What to Expect on Your First Visit
The idea of seeing an acupuncturist for the first time
makes everyone somewhat
apprehensive, and some people downright distraught.
Knowing what to expect
can ease your mind.
The first step is choosing an acupuncturist. Some very
qualified practitioners, especially Asians,
may not have American credentials, particularly in states
that don't require them.
In that case, try to get a recommendation from someone who
has gone to the
acupuncturist for treatment or from another practitioner
who has worked with the
Every acupuncturist is unique; the differences in their
approaches can be
marked. The nature of your first visit will depend on what
type of acupuncture
your practitioner uses, whether he or she is combining
acupuncture with other
therapies, like manipulation or herbalism, and what
condition you present. But
here are the basic things you can expect:
The practitioner will usually begin by having you fill out
a medical history. Some
of the questions will be very familiar and others may
surprise you. The
questionnaire may ask about your emotional patterns, your
sleep, whether you
prefer hot or cold drinks or the consistency of your
The needles create a sensation that differs depending on
the insertion location,
the needling technique used and the type of needle used.
But acupuncture is
nothing like getting a shot with a hypodermic needle.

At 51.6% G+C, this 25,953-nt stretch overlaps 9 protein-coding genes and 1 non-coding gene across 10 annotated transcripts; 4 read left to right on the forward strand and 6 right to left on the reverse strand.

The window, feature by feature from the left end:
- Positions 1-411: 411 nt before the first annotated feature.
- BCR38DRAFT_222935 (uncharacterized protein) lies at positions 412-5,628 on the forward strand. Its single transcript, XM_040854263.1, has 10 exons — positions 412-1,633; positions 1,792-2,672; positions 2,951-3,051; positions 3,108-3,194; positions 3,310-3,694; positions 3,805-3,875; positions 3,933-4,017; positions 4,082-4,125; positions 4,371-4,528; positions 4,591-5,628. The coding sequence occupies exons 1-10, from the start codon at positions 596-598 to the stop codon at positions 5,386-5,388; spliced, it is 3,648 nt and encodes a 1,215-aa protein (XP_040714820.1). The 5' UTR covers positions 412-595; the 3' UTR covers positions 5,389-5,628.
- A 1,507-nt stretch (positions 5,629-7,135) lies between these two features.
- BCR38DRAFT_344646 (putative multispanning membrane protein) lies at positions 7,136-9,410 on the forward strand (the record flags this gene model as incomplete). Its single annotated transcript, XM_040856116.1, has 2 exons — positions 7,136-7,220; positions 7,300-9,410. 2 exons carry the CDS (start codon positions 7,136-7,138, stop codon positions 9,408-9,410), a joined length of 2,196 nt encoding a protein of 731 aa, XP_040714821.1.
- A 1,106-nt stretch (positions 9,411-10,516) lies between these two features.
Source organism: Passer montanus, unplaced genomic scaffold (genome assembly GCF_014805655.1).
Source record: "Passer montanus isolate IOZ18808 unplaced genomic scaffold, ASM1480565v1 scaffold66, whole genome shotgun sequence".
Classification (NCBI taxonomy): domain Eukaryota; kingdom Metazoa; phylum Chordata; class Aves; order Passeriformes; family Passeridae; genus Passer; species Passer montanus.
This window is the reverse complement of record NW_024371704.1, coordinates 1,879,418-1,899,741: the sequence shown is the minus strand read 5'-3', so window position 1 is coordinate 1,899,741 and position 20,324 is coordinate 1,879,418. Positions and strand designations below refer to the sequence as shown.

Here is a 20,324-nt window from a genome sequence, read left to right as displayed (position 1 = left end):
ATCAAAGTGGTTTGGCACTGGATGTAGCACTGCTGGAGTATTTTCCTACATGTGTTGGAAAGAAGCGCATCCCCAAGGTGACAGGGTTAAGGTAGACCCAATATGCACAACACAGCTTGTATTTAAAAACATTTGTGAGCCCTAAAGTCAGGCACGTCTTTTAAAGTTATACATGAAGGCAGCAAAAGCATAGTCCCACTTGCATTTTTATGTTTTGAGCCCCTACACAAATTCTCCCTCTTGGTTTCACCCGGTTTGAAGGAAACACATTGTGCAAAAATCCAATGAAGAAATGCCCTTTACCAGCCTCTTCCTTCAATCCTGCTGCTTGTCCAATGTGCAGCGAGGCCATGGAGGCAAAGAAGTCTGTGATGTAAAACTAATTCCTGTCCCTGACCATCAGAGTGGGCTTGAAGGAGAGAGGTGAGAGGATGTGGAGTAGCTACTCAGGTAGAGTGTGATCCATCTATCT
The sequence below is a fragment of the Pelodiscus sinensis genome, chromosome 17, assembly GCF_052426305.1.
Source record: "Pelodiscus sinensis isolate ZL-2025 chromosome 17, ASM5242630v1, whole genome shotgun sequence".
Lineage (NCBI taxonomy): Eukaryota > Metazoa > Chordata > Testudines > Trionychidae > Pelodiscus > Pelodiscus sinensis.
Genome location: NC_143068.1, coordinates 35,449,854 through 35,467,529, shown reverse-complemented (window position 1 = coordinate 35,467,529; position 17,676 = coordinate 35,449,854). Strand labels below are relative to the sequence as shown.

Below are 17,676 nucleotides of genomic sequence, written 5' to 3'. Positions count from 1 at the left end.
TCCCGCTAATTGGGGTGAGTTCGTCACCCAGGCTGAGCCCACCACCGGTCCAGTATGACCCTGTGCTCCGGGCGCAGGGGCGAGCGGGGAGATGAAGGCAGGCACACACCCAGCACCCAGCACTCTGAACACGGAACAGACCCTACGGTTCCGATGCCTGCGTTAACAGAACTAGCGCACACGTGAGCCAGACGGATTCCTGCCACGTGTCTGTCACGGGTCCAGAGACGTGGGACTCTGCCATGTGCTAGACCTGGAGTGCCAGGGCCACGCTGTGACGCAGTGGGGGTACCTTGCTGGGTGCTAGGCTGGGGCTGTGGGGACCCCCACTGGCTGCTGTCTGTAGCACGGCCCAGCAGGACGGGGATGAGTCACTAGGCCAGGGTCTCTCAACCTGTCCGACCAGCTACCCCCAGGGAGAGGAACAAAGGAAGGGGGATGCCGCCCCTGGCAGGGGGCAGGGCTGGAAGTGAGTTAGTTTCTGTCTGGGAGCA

Sensations range from a
sense of pressure to a slight electric-like sting to a
dull ache. It never should feel
like a jabbing or stabbing pain. Sometimes there is no
sensation at all, and
normally no sensation lasts throughout the entire session.
Points may bleed
slightly, and in some cases the acupuncturists will
purposely make the point
Other treatment modalities may be used along with or
instead of needles. These
can include electric stimulators, glass cups that create a
suction placed over
points (called cupping), tiny tacks or beads placed on
points and left until the
next visit or warming a point by holding a lit stick of
the herb mugwort over it
(called moxibustion). Occasionally moxibustion will be
used directly on the body
surface, but it doesn't burn the skin. The acupuncturists
may also press points
manually (called acupressure).
After the needles are inserted, the patient rests for a
period of five minutes to 30
minutes, during which time the acupuncturist may be
treating other patients.
After a treatment, especially the first one, you may feel
slightly light-headed or
"spacy." This is not a dramatic feeling, but many people
like to give themselves a
chance to go home and rest after a treatment.
Rarely is one visit enough. The practitioner will almost
surely suggest you come
back for a series of treatments. The longer the problem
has existed, the more
extended the course of treatment will be. A full series
can take anywhere from
one week (for colds or flus) to four months for
long-standing problems. After
resolving their initial complaints, some people schedule
treatments to sustain and further promote good health.
Few insurance companies cover acupuncture, so expect to
pay as you go.
Likelihood of coverage varies from company to company,
state to state, and
acupuncturist to acupuncturist.
And a final word about needle cleanliness. Acupuncturists
use either disposable
needles or reusable ones. Practitioners are fanatic about
keeping their reusable
needles properly sterilized, and their techniques are
stringently tested in all
board exams. Sterilization is done in an autoclave, a
device commonly used to sterilize surgical instruments. If
you want double
assurance, ask the acupuncturist to show you the setup.